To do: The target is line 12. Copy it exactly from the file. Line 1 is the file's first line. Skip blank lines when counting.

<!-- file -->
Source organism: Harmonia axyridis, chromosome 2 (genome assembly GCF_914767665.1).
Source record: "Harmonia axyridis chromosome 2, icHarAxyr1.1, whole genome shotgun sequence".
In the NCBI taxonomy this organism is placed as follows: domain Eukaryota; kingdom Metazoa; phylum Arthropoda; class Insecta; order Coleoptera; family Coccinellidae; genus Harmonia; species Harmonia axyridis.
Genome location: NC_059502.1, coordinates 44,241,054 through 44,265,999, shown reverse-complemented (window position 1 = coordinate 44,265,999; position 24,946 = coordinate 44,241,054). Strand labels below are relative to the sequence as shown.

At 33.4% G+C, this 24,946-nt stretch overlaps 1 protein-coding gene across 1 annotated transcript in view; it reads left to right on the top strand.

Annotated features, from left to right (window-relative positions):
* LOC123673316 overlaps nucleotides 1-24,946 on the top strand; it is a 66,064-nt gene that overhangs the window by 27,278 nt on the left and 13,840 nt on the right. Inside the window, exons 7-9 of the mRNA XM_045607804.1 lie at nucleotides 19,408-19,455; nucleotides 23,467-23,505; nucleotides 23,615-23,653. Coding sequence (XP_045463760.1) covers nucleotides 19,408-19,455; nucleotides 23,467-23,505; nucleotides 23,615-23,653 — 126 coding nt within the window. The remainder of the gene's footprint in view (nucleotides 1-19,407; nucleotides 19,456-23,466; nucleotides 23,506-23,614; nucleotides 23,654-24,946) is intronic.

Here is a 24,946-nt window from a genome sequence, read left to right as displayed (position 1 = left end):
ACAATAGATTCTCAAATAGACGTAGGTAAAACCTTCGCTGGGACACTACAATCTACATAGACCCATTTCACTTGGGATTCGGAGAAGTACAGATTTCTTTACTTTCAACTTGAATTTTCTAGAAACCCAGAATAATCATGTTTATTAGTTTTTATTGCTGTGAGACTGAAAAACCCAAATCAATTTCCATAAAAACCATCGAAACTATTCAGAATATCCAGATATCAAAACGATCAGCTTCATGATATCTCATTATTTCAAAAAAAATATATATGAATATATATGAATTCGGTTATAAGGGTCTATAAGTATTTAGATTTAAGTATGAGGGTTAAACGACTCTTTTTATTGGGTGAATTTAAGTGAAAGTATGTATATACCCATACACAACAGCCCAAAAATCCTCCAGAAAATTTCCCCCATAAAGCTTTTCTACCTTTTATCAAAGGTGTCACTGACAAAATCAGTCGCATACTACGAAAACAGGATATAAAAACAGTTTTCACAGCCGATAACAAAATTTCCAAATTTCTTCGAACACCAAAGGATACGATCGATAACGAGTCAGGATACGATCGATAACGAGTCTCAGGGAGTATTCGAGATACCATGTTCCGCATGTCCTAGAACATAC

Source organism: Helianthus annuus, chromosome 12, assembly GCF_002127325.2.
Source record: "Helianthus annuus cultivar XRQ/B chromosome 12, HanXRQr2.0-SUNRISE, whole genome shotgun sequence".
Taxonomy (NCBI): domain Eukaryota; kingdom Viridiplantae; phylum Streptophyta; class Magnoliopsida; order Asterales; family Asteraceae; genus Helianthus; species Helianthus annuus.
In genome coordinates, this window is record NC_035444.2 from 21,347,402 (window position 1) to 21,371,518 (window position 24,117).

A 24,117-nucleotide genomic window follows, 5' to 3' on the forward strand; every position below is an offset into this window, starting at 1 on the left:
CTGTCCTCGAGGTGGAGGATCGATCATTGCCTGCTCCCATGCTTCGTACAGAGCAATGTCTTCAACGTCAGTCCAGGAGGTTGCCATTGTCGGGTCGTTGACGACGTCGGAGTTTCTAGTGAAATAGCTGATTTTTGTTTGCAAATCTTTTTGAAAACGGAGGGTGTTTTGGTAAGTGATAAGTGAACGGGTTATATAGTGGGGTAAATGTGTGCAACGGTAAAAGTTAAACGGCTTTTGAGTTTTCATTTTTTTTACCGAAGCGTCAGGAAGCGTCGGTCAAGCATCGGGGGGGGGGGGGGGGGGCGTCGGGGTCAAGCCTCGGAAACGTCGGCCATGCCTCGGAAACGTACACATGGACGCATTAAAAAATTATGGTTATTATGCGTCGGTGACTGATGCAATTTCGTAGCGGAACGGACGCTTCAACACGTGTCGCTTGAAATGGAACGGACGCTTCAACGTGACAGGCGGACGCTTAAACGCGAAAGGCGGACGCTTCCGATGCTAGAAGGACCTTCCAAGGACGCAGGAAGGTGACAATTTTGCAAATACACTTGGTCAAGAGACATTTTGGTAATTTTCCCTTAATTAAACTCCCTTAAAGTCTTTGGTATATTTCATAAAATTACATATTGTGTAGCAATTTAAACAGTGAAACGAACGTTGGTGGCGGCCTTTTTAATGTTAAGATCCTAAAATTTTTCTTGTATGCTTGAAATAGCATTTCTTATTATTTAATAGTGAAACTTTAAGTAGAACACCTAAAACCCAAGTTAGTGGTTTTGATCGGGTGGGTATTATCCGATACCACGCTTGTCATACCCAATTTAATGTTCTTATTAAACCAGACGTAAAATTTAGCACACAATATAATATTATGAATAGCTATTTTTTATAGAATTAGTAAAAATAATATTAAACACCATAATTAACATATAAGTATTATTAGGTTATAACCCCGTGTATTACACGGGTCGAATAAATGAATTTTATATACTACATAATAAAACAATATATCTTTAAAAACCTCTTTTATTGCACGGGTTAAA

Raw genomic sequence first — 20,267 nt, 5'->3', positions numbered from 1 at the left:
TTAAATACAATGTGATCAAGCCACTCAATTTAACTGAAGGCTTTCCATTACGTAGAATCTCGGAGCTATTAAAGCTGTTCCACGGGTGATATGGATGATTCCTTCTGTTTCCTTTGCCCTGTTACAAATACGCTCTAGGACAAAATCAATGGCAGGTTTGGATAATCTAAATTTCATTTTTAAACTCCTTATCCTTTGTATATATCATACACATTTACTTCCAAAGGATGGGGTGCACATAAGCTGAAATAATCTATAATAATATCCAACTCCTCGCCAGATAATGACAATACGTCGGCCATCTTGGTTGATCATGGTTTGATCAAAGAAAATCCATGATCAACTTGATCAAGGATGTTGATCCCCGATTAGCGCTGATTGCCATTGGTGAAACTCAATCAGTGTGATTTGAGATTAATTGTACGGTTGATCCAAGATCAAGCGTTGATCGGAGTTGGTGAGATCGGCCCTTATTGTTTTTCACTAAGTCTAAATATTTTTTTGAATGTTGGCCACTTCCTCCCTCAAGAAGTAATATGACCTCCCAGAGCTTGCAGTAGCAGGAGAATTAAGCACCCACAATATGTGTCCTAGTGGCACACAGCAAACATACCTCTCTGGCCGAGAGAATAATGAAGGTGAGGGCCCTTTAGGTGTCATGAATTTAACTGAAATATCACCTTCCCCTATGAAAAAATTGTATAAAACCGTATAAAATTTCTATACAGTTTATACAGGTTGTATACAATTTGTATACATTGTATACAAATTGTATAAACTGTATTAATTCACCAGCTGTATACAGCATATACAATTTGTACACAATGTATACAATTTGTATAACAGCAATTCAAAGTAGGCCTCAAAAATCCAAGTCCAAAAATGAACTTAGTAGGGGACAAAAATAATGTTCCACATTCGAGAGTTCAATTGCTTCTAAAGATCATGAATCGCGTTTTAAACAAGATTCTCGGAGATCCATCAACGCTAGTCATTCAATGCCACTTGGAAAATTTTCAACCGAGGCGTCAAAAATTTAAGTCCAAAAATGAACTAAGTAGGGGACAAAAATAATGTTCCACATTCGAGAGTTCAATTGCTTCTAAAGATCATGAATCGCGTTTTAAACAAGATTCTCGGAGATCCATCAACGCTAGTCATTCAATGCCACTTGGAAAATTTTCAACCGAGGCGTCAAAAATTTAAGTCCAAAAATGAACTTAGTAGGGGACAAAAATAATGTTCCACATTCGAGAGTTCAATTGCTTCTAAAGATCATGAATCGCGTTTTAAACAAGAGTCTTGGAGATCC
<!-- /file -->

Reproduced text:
Taxonomy (NCBI): domain Eukaryota; kingdom Viridiplantae; phylum Streptophyta; class Magnoliopsida; order Asterales; family Asteraceae; genus Helianthus; species Helianthus annuus.